"We're all in danger. We've got a lot of frail, older seniors that walk a dog. If a coyote went after them, they would not have a chance," said Tiny Cook, a Carson resident.
Animal rights activists are demanding that the city stop trapping and killing coyotes. City officials on Wednesday voted to suspend all trapping of coyotes. Trappers had removed four coyotes this year. State law requires coyotes that are trapped to be euthanized instead of being relocated.
Officials decided to bring in animal rights groups to find a more humane way to deal with the problem.
"With coyote education and a co-existence strategy that we can work together with the city of Carson, and hopefully at that point, trapping will not be an issue," said Randi Feilich of Project Coyote.
Carson Mayor Jim Dear said if the new plan does not work, they will consider going back to trapping.
"It is still a distinct possibility if this plan doesn't work, but I have to add, I believe this plan will work," Dear said.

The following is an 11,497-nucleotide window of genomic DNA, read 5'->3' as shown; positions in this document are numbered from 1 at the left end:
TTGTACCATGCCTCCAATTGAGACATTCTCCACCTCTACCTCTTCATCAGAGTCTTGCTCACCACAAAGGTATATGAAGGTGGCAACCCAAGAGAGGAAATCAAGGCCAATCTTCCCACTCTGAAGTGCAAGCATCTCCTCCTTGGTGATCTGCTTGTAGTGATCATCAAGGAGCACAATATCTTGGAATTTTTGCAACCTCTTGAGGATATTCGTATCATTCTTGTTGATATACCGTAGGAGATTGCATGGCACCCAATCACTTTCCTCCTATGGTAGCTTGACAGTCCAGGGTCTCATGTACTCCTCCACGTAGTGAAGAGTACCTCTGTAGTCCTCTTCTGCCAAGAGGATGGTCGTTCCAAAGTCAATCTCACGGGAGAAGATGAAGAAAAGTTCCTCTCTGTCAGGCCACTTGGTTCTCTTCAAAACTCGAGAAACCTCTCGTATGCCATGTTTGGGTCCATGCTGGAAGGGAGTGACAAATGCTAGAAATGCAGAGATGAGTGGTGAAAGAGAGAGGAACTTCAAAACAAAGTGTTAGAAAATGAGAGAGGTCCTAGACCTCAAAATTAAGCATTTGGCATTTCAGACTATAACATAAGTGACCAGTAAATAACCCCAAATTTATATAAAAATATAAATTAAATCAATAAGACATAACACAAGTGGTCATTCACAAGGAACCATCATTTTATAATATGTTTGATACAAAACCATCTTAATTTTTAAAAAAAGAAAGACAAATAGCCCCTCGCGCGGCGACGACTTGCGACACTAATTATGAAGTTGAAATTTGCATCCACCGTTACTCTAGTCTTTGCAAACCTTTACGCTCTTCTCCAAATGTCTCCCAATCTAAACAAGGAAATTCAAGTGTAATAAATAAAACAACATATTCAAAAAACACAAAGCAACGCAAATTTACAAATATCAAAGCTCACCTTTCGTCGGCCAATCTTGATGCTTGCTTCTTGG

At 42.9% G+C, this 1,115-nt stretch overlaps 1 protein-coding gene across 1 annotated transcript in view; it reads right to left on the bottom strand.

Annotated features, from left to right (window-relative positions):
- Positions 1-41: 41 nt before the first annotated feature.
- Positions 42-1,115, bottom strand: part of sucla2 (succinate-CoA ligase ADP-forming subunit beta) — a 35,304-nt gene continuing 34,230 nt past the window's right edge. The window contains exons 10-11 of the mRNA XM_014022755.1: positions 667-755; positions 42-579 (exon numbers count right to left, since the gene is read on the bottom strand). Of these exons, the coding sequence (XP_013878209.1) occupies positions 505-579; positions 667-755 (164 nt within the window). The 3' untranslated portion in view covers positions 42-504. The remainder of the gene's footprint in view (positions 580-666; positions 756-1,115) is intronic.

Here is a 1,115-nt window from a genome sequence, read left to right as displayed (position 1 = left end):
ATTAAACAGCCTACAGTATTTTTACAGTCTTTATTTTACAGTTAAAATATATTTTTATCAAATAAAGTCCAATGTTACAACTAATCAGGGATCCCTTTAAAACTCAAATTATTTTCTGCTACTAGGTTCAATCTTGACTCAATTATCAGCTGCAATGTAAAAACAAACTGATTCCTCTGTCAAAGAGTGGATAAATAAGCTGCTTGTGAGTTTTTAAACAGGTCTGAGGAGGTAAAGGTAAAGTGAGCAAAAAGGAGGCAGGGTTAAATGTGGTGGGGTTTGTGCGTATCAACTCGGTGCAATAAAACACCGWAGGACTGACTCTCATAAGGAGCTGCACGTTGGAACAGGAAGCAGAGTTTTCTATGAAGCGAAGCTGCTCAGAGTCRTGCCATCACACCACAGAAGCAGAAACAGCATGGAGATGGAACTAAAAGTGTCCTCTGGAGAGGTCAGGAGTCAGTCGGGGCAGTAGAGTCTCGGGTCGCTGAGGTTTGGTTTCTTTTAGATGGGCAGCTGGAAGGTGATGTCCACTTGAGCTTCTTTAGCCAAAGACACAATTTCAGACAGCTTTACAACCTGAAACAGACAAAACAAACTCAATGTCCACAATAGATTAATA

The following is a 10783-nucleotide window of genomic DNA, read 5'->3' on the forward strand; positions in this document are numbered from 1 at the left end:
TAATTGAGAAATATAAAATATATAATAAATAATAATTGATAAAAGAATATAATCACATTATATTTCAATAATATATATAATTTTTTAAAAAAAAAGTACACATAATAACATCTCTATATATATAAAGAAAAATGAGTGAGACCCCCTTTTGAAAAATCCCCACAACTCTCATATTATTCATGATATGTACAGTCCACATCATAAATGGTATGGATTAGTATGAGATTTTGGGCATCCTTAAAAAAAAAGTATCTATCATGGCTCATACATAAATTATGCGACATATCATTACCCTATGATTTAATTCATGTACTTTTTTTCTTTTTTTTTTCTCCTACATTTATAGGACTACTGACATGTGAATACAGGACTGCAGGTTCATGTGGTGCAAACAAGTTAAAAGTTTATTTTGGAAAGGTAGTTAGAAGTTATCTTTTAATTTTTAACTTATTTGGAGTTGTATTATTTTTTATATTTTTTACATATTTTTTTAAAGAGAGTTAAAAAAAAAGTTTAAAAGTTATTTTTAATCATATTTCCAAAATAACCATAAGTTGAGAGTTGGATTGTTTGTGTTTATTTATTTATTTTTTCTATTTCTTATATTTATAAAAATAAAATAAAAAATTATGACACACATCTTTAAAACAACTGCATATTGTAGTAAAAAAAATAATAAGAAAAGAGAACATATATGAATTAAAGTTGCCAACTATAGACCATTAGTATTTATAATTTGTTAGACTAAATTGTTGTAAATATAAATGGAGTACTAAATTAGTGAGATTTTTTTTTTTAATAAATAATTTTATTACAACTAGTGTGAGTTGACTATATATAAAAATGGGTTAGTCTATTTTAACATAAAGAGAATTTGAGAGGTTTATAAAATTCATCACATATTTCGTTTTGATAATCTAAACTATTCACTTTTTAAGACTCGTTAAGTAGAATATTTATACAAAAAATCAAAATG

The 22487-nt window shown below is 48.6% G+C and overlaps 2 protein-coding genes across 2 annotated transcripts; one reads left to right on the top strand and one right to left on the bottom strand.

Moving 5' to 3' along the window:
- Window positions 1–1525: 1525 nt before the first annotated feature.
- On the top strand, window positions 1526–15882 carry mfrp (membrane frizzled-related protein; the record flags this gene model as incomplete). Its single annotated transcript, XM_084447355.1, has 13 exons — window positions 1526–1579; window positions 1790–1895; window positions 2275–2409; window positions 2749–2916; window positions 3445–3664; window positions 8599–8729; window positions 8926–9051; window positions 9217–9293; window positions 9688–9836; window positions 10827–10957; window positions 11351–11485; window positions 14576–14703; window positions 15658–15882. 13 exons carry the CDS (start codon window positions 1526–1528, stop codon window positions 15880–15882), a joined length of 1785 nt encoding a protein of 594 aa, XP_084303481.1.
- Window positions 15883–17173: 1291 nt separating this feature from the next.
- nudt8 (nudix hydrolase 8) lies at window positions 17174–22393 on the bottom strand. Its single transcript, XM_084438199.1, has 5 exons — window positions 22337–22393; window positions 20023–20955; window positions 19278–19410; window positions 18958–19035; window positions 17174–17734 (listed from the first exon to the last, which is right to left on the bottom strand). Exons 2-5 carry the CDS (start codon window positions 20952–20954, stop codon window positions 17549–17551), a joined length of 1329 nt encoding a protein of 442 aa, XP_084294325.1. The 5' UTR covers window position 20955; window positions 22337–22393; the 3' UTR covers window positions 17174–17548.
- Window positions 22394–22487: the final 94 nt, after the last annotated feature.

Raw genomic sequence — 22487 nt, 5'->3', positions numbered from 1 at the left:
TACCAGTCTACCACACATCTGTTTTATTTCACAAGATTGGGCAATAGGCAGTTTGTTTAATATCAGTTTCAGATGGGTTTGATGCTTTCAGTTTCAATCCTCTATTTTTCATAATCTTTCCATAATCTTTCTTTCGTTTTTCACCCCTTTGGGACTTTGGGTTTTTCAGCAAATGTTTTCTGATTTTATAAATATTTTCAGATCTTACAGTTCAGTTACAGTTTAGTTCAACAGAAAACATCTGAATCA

Officials said this spring, an explosion in the coyote population in the city's marshlands has created a crisis. They said hungry coyotes have attacked and killed nearly two dozen dogs and cats. Residents are walking their pets, armed with bats, sticks, pepper spray and blow horns.
Carson resident Paul Randall said he has been chased by coyotes several times. He is willing to try the more humane way to deal with this crisis.
"We are willing to work with anybody and we're headed in that direction in doing what is best for the coyotes and what's best for the residents," said Randall.
Randall said educating the public, in part, calls for residents not to leave pet food or pets out unattended. He said taking the coyotes' food source away will hopefully make them stay away.
If the more humane education campaign fails, city officials plan to revisit the issue next month to decide whether or not to go back to trapping and killing coyotes.